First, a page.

Wednesday, May 24, 2006

Digital Incompetence

Digital Incompetence
"If they are lucky, the thief may not realize the value of the stolen file, and it won't be used by criminals to drain veterans' bank accounts or borrow money in their names."
That is probably the first thing that went through my mind. A laptop is stolen by someone who only wants the laptop, but before it's been fenced or otherwise disposed of they discover it contains the names and social security numbers of millions of US Veterans. Which is the better approach; announcing to the thief he possesses million of names and social security numbers worth a lot more than the laptop, or not announcing it for a couple weeks and informing the veterans directly? Obviously, the theft would eventually be publicized, but might the veterans' privacy been better protected if the laptop's contents had been kept secret for as long as possible? In this and other damned-if-you-do-and-damned-if-you-don't dilemmas the better choice may make itself obvious if we're willing to risk bad publicity later for doing the right thing sooner.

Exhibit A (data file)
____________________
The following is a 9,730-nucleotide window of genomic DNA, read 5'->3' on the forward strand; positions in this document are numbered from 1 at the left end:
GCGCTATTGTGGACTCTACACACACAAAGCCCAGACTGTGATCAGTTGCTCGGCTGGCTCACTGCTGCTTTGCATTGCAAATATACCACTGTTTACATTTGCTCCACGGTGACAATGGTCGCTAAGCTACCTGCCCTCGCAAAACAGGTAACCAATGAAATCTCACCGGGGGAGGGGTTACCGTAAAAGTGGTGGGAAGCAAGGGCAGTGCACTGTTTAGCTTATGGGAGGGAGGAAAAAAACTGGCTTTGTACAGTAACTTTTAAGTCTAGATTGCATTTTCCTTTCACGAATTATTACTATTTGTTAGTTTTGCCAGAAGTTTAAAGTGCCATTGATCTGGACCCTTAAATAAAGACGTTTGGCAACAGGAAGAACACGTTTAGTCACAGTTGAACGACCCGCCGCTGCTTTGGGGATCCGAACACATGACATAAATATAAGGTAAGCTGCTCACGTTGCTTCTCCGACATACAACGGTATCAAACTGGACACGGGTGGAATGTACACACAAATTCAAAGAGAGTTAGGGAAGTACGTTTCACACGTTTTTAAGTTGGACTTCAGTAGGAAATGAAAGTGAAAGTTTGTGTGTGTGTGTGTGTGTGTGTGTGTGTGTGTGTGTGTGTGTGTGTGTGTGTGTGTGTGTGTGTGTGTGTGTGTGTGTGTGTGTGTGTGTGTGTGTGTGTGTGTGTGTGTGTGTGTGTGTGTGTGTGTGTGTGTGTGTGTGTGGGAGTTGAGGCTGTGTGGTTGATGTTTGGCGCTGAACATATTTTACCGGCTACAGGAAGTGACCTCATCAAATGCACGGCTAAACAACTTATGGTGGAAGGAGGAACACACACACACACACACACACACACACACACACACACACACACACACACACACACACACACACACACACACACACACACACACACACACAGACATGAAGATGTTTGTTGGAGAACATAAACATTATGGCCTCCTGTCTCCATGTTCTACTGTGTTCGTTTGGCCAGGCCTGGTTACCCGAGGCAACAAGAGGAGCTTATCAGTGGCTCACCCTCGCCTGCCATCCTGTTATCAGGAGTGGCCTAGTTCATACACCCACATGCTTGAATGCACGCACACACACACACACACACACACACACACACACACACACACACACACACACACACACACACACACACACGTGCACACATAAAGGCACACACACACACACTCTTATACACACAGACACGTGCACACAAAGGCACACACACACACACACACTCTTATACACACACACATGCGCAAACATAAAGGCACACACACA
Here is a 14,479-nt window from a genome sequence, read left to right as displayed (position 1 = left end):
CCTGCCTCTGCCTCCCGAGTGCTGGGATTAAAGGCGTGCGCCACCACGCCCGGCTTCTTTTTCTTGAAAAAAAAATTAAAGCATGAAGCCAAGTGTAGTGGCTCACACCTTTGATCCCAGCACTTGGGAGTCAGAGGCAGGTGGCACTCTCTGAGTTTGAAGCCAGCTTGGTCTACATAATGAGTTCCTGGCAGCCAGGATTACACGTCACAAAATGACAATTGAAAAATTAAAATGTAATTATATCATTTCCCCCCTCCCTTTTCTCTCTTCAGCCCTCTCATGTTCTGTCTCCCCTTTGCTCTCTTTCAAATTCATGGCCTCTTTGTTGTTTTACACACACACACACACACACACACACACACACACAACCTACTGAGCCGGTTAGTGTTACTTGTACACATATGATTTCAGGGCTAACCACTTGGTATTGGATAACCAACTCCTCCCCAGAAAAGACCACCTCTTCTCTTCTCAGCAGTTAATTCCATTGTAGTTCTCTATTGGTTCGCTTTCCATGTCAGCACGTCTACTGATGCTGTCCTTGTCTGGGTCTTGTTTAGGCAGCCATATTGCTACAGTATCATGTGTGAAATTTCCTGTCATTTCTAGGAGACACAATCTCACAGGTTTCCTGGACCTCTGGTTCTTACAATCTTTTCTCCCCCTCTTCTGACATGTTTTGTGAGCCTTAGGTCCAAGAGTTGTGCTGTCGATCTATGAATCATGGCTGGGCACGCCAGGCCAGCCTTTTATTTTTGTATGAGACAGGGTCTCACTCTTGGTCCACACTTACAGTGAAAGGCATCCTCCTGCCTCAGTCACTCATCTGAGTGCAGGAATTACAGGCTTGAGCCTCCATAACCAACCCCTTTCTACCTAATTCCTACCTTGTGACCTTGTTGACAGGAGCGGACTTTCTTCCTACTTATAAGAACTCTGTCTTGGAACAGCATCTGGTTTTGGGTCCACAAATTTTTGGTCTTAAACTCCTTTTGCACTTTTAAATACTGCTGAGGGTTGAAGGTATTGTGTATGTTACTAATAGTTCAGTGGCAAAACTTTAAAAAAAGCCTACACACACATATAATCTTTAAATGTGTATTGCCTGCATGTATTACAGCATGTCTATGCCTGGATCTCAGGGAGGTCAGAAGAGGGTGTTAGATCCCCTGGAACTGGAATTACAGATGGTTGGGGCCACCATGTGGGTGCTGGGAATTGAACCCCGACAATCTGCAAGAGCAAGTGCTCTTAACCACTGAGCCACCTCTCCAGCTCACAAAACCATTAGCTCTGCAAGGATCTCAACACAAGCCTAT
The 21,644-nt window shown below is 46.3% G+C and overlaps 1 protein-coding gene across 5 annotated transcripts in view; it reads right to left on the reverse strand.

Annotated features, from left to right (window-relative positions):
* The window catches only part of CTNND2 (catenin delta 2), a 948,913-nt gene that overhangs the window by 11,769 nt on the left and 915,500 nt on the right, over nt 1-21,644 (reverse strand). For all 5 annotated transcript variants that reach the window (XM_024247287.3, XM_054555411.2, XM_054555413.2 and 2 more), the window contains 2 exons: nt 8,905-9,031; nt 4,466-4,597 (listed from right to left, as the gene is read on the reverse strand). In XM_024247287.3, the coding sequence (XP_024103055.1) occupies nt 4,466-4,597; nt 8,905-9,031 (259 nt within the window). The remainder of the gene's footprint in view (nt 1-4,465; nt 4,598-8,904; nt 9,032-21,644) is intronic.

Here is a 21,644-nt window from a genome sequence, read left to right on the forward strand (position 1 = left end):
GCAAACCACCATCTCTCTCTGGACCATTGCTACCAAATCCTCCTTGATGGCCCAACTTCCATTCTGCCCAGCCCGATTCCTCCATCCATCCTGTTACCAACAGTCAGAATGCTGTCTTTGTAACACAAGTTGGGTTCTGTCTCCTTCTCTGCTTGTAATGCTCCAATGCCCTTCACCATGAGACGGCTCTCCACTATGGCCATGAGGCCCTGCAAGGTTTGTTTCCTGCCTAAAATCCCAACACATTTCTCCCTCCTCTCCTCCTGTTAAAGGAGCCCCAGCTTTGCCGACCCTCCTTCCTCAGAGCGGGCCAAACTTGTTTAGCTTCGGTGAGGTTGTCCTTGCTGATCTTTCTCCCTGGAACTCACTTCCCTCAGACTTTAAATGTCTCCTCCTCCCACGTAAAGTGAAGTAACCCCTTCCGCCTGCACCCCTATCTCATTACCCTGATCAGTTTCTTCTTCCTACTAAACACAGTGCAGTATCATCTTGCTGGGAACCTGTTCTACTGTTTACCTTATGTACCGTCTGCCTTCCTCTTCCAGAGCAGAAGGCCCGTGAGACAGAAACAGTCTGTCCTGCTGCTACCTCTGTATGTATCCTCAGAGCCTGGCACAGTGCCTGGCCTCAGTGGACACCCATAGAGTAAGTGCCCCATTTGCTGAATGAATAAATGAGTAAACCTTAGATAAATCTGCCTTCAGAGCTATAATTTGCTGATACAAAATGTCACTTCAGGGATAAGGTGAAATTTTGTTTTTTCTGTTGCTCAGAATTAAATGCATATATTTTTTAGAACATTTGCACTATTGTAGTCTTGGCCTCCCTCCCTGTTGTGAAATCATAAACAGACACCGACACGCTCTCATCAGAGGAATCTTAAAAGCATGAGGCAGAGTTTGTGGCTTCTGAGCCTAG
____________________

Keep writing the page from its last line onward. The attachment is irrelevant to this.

My home was broken-in to once and in an upstairs office there were two computer devices. One was a $200 dumb-terminal and the other was a $2000 computer. It isn't without an appreciation for irony that I tell you they took the dumb terminal.

It matters little how much money they got for it, but it matters in this case because what's inside the laptop is more valuable to some than the laptop itself. Now that everyone knows what's inside the authorities won't be the only ones looking for it--and that is not a good thing.

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